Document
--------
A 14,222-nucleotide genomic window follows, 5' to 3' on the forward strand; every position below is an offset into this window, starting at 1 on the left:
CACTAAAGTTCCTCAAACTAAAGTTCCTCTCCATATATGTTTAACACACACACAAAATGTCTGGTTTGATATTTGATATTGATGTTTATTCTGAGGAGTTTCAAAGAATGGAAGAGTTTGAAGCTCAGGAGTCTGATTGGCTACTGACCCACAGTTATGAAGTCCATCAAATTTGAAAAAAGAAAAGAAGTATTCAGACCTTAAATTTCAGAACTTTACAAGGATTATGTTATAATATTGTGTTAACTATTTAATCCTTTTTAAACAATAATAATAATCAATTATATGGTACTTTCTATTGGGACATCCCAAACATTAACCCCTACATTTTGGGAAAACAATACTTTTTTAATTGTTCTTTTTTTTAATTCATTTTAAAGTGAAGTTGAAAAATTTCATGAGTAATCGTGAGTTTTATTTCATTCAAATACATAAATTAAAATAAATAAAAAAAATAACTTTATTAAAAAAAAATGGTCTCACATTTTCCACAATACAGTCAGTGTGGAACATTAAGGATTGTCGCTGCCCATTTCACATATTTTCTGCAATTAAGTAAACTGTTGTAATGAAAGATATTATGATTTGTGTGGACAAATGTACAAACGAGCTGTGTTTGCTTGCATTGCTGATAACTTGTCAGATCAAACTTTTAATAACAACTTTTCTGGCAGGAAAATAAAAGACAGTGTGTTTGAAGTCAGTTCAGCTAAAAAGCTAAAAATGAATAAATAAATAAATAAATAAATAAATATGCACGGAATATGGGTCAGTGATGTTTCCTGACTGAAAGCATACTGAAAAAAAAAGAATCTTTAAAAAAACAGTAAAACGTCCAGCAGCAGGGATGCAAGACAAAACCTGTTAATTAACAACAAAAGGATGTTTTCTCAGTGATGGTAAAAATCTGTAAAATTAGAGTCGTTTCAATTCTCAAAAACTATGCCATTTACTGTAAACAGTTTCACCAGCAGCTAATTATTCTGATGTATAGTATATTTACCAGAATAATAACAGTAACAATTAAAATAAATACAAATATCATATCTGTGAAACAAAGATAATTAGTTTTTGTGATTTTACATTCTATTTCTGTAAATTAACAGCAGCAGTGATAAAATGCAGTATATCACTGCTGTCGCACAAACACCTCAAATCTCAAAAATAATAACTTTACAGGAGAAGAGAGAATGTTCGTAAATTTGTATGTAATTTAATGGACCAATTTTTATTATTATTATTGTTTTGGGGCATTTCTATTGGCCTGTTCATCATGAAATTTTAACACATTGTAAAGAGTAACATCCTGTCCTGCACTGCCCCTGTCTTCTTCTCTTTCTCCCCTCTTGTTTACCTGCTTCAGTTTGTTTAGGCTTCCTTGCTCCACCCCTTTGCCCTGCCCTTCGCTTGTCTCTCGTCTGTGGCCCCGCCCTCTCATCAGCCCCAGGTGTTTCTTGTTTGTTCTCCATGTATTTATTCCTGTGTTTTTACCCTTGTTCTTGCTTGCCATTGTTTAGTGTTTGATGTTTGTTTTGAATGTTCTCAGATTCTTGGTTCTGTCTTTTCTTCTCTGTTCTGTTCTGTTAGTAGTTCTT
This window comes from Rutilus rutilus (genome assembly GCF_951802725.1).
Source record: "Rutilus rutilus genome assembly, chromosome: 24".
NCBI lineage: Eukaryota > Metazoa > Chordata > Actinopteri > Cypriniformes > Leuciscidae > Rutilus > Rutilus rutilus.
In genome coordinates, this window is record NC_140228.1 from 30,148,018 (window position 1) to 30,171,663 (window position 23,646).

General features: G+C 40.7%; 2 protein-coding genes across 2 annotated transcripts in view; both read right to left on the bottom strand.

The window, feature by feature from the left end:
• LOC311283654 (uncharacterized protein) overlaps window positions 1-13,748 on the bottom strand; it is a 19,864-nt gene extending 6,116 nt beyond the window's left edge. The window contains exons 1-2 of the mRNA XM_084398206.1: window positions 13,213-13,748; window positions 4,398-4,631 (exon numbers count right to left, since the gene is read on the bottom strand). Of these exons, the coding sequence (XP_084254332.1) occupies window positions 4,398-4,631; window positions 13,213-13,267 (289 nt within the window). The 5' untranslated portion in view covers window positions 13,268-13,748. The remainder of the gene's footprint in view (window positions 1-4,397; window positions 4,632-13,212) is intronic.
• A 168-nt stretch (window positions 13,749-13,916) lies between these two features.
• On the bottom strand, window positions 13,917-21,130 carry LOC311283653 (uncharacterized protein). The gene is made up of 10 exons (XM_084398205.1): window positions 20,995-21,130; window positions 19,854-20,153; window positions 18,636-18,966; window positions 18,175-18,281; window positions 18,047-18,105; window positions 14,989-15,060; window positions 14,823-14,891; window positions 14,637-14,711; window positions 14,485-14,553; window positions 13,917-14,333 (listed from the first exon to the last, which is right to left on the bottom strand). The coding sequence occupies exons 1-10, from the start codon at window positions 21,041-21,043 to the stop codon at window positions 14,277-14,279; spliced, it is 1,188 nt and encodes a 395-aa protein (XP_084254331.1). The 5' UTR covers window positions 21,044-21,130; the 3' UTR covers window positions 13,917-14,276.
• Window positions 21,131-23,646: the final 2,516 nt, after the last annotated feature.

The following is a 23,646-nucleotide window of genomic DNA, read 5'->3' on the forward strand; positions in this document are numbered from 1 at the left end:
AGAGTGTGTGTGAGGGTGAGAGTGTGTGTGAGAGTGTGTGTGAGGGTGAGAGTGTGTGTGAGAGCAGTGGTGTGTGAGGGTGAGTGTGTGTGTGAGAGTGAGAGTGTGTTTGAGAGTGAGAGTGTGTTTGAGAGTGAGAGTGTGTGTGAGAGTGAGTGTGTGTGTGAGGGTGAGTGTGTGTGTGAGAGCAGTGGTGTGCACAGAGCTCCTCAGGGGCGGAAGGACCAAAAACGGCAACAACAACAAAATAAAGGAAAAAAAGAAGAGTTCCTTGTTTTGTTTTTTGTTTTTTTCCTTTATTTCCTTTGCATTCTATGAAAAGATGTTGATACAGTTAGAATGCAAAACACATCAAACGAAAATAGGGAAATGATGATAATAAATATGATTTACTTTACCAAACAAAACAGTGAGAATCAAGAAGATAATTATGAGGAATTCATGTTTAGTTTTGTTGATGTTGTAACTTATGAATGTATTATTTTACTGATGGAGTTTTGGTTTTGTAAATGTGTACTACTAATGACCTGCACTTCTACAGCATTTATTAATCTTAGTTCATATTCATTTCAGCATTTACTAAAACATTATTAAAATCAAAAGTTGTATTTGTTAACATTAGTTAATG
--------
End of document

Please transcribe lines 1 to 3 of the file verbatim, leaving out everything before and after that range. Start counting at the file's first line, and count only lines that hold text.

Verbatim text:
A 14,222-nucleotide genomic window follows, 5' to 3' on the forward strand; every position below is an offset into this window, starting at 1 on the left:
CACTAAAGTTCCTCAAACTAAAGTTCCTCTCCATATATGTTTAACACACACACAAAATGTCTGGTTTGATATTTGATATTGATGTTTATTCTGAGGAGTTTCAAAGAATGGAAGAGTTTGAAGCTCAGGAGTCTGATTGGCTACTGACCCACAGTTATGAAGTCCATCAAATTTGAAAAAAGAAAAGAAGTATTCAGACCTTAAATTTCAGAACTTTACAAGGATTATGTTATAATATTGTGTTAACTATTTAATCCTTTTTAAACAATAATAATAATCAATTATATGGTACTTTCTATTGGGACATCCCAAACATTAACCCCTACATTTTGGGAAAACAATACTTTTTTAATTGTTCTTTTTTTTAATTCATTTTAAAGTGAAGTTGAAAAATTTCATGAGTAATCGTGAGTTTTATTTCATTCAAATACATAAATTAAAATAAATAAAAAAAATAACTTTATTAAAAAAAAATGGTCTCACATTTTCCACAATACAGTCAGTGTGGAACATTAAGGATTGTCGCTGCCCATTTCACATATTTTCTGCAATTAAGTAAACTGTTGTAATGAAAGATATTATGATTTGTGTGGACAAATGTACAAACGAGCTGTGTTTGCTTGCATTGCTGATAACTTGTCAGATCAAACTTTTAATAACAACTTTTCTGGCAGGAAAATAAAAGACAGTGTGTTTGAAGTCAGTTCAGCTAAAAAGCTAAAAATGAATAAATAAATAAATAAATAAATAAATATGCACGGAATATGGGTCAGTGATGTTTCCTGACTGAAAGCATACTGAAAAAAAAAGAATCTTTAAAAAAACAGTAAAACGTCCAGCAGCAGGGATGCAAGACAAAACCTGTTAATTAACAACAAAAGGATGTTTTCTCAGTGATGGTAAAAATCTGTAAAATTAGAGTCGTTTCAATTCTCAAAAACTATGCCATTTACTGTAAACAGTTTCACCAGCAGCTAATTATTCTGATGTATAGTATATTTACCAGAATAATAACAGTAACAATTAAAATAAATACAAATATCATATCTGTGAAACAAAGATAATTAGTTTTTGTGATTTTACATTCTATTTCTGTAAATTAACAGCAGCAGTGATAAAATGCAGTATATCACTGCTGTCGCACAAACACCTCAAATCTCAAAAATAATAACTTTACAGGAGAAGAGAGAATGTTCGTAAATTTGTATGTAATTTAATGGACCAATTTTTATTATTATTATTGTTTTGGGGCATTTCTATTGGCCTGTTCATCATGAAATTTTAACACATTGTAAAGAGTAACATCCTGTCCTGCACTGCCCCTGTCTTCTTCTCTTTCTCCCCTCTTGTTTACCTGCTTCAGTTTGTTTAGGCTTCCTTGCTCCACCCCTTTGCCCTGCCCTTCGCTTGTCTCTCGTCTGTGGCCCCGCCCTCTCATCAGCCCCAGGTGTTTCTTGTTTGTTCTCCATGTATTTATTCCTGTGTTTTTACCCTTGTTCTTGCTTGCCATTGTTTAGTGTTTGATGTTTGTTTTGAATGTTCTCAGATTCTTGGTTCTGTCTTTTCTTCTCTGTTCTGTTCTGTTAGTAGTTCTT
This window comes from Rutilus rutilus (genome assembly GCF_951802725.1).